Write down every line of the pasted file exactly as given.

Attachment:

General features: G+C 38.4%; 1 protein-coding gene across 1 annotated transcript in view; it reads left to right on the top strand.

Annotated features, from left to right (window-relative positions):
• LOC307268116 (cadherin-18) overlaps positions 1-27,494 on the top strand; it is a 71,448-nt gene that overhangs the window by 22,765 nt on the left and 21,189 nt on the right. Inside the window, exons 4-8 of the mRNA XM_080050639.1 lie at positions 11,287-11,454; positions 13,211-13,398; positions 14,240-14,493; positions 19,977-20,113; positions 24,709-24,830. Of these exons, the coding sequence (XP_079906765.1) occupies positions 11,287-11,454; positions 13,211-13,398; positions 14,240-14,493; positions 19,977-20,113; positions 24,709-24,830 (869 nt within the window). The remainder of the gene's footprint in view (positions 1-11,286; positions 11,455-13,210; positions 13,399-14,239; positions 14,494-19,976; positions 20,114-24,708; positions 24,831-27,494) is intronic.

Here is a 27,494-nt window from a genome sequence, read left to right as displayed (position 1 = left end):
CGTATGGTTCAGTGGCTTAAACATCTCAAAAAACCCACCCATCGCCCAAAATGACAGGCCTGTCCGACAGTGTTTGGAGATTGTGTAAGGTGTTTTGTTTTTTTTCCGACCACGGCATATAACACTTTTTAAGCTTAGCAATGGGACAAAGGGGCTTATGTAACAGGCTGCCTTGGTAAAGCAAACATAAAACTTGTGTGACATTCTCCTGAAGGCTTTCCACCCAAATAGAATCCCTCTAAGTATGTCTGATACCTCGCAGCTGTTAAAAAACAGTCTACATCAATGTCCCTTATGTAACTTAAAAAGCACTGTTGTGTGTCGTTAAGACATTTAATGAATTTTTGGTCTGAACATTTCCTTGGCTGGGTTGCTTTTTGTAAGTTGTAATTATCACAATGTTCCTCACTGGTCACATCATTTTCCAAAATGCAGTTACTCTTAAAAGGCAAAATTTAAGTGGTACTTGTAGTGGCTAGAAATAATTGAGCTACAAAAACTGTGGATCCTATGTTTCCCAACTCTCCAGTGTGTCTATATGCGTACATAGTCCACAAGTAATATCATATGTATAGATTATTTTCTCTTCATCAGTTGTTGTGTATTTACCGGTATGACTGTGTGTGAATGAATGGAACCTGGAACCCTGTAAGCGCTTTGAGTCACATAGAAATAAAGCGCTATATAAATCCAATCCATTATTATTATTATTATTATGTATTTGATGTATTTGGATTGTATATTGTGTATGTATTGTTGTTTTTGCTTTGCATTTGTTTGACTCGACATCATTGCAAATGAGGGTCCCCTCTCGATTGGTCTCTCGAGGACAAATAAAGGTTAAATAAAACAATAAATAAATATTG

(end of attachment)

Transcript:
General features: G+C 38.4%; 1 protein-coding gene across 1 annotated transcript in view; it reads left to right on the top strand.

Annotated features, from left to right (window-relative positions):
• LOC307268116 (cadherin-18) overlaps positions 1-27,494 on the top strand; it is a 71,448-nt gene that overhangs the window by 22,765 nt on the left and 21,189 nt on the right. Inside the window, exons 4-8 of the mRNA XM_080050639.1 lie at positions 11,287-11,454; positions 13,211-13,398; positions 14,240-14,493; positions 19,977-20,113; positions 24,709-24,830. Of these exons, the coding sequence (XP_079906765.1) occupies positions 11,287-11,454; positions 13,211-13,398; positions 14,240-14,493; positions 19,977-20,113; positions 24,709-24,830 (869 nt within the window). The remainder of the gene's footprint in view (positions 1-11,286; positions 11,455-13,210; positions 13,399-14,239; positions 14,494-19,976; positions 20,114-24,708; positions 24,831-27,494) is intronic.

Here is a 27,494-nt window from a genome sequence, read left to right as displayed (position 1 = left end):
CGTATGGTTCAGTGGCTTAAACATCTCAAAAAACCCACCCATCGCCCAAAATGACAGGCCTGTCCGACAGTGTTTGGAGATTGTGTAAGGTGTTTTGTTTTTTTTCCGACCACGGCATATAACACTTTTTAAGCTTAGCAATGGGACAAAGGGGCTTATGTAACAGGCTGCCTTGGTAAAGCAAACATAAAACTTGTGTGACATTCTCCTGAAGGCTTTCCACCCAAATAGAATCCCTCTAAGTATGTCTGATACCTCGCAGCTGTTAAAAAACAGTCTACATCAATGTCCCTTATGTAACTTAAAAAGCACTGTTGTGTGTCGTTAAGACATTTAATGAATTTTTGGTCTGAACATTTCCTTGGCTGGGTTGCTTTTTGTAAGTTGTAATTATCACAATGTTCCTCACTGGTCACATCATTTTCCAAAATGCAGTTACTCTTAAAAGGCAAAATTTAAGTGGTACTTGTAGTGGCTAGAAATAATTGAGCTACAAAAACTGTGGATCCTATGTTTCCCAACTCTCCAGTGTGTCTATATGCGTACATAGTCCACAAGTAATATCATATGTATAGATTATTTTCTCTTCATCAGTTGTTGTGTATTTACCGGTATGACTGTGTGTGAATGAATGGAACCTGGAACCCTGTAAGCGCTTTGAGTCACATAGAAATAAAGCGCTATATAAATCCAATCCATTATTATTATTATTATTATGTATTTGATGTATTTGGATTGTATATTGTGTATGTATTGTTGTTTTTGCTTTGCATTTGTTTGACTCGACATCATTGCAAATGAGGGTCCCCTCTCGATTGGTCTCTCGAGGACAAATAAAGGTTAAATAAAACAATAAATAAATATTG